Monday, May 4, 2015

The Strange Death of Fiona Griffiths by Harry Bingham

I managed to borrow and read the last Fiona Griffiths book before I went back to Japan (Although the review is only going up a month after I get back). And to be honest, the third book has left me satisfied for quite some time - I'd be interested in reading the fourth book, but I can wait for it.

You see, The Strange Death of Fiona Griffiths takes quite a different tack from the previous two books. Instead of Fiona investigating murders directly, she takes on a new identity and goes undercover as Fiona Grey. That means a lot of the supporting characters, like Buzz and her family, have to fade into the background.

The case in this book involves payroll fraud, which does not sound glamorous until you realise the amount of money involved and the fact that two people were murdered in the course of the book for it. For Fiona, her 'death', would be how her new identity starts to take over her, and the fragile grip she has on Planet Normal starts to fade. That means that she's really good at her job, but it's also not good for her, because of her existing mental state.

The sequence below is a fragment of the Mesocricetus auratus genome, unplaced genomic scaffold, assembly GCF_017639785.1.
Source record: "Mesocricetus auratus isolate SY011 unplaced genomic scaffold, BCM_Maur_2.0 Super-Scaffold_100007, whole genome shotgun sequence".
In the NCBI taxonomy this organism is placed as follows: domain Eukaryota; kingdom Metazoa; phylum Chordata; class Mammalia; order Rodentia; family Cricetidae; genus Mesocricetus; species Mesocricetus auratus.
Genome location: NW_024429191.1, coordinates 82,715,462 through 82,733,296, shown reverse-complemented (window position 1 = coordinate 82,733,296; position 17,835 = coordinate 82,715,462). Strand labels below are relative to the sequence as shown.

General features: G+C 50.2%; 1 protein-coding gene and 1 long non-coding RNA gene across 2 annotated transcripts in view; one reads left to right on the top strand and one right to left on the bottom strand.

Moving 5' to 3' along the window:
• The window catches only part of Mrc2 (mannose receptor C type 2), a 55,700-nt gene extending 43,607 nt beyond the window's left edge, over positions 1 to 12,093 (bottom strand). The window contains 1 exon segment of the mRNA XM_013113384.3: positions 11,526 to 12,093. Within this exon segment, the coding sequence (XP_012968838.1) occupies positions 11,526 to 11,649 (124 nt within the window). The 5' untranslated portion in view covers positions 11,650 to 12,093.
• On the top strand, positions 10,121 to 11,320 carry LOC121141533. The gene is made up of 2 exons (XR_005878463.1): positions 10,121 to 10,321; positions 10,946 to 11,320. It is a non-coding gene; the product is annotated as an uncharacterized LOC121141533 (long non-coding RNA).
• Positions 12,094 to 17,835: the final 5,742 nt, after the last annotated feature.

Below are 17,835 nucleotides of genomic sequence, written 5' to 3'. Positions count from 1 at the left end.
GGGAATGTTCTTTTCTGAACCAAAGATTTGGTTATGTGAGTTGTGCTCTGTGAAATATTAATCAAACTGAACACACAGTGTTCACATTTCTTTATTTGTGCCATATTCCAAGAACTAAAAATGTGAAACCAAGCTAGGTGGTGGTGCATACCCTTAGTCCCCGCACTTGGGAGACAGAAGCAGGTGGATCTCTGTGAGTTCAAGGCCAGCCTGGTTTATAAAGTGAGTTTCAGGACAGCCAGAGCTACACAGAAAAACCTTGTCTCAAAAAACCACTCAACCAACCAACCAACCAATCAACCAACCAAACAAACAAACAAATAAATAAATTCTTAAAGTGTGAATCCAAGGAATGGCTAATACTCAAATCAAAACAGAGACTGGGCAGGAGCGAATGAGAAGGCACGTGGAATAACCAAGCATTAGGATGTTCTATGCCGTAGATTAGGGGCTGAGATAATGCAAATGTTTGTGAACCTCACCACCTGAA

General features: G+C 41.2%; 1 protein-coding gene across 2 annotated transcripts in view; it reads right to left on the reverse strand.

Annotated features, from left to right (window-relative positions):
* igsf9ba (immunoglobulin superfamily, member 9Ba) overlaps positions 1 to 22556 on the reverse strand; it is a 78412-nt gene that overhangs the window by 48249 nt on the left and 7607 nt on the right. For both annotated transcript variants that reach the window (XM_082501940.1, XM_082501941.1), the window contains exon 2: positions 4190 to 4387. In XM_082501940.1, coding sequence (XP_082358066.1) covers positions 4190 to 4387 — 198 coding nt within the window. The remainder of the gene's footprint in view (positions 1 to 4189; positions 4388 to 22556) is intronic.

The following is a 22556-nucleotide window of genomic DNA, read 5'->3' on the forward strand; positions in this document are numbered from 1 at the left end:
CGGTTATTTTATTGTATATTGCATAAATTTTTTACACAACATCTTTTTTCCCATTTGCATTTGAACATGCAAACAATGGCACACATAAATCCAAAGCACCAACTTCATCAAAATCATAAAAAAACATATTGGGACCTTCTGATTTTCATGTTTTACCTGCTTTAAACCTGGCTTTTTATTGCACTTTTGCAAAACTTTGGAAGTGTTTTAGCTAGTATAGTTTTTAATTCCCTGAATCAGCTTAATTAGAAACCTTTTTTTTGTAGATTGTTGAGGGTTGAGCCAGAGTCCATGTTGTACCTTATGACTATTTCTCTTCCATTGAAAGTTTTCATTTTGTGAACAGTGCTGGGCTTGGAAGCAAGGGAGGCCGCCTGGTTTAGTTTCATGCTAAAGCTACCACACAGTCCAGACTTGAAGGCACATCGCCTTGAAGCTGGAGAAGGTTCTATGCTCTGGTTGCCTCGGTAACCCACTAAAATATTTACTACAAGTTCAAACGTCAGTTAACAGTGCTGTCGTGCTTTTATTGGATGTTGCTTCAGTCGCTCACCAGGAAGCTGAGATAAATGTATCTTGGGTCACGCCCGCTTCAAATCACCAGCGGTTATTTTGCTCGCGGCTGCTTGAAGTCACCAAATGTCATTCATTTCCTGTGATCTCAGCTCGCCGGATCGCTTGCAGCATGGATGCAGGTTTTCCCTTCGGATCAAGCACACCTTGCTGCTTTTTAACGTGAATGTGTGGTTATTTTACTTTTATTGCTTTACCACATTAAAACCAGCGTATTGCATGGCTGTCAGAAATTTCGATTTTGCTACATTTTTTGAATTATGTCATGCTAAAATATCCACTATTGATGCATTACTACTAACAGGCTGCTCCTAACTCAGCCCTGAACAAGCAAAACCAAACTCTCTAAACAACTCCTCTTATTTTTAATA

For me, the ending of the book was more satisfying than the previous one. That's because while it isn't a perfect "all bad guys are in jail" ending, at least some of the bad guys were caught. Plus, I find that I quite like the idea of this team coming back to hunt down Fiona Grey - They might get quite a big surprise when they meet Fiona Griffiths.

Oh, and a non-police related note about the ending: I didn't really like the note Fiona's personal life ended on, although I do understand why she did it. I just find it a pity, because I was really hoping that it didn't happen.

Personally, I'd like to see more of Fiona's family, and some other characters from the previous book. But, there are new characters introduced, and with luck, they'll reappear in the next few as well.

All in all, I like this third book. I'm looking at the back of the book as I type this review, and I just saw THE TIMES call Fiona "ditsy, funny, stubborn and sharp". Fiona is stubborn and sharp, but I don't think she's ditsy (just strange in her own way), and funny (sometimes. Unintentionally). A weird note to end the review on, but hey, Fiona's weird too, so there's something in common.

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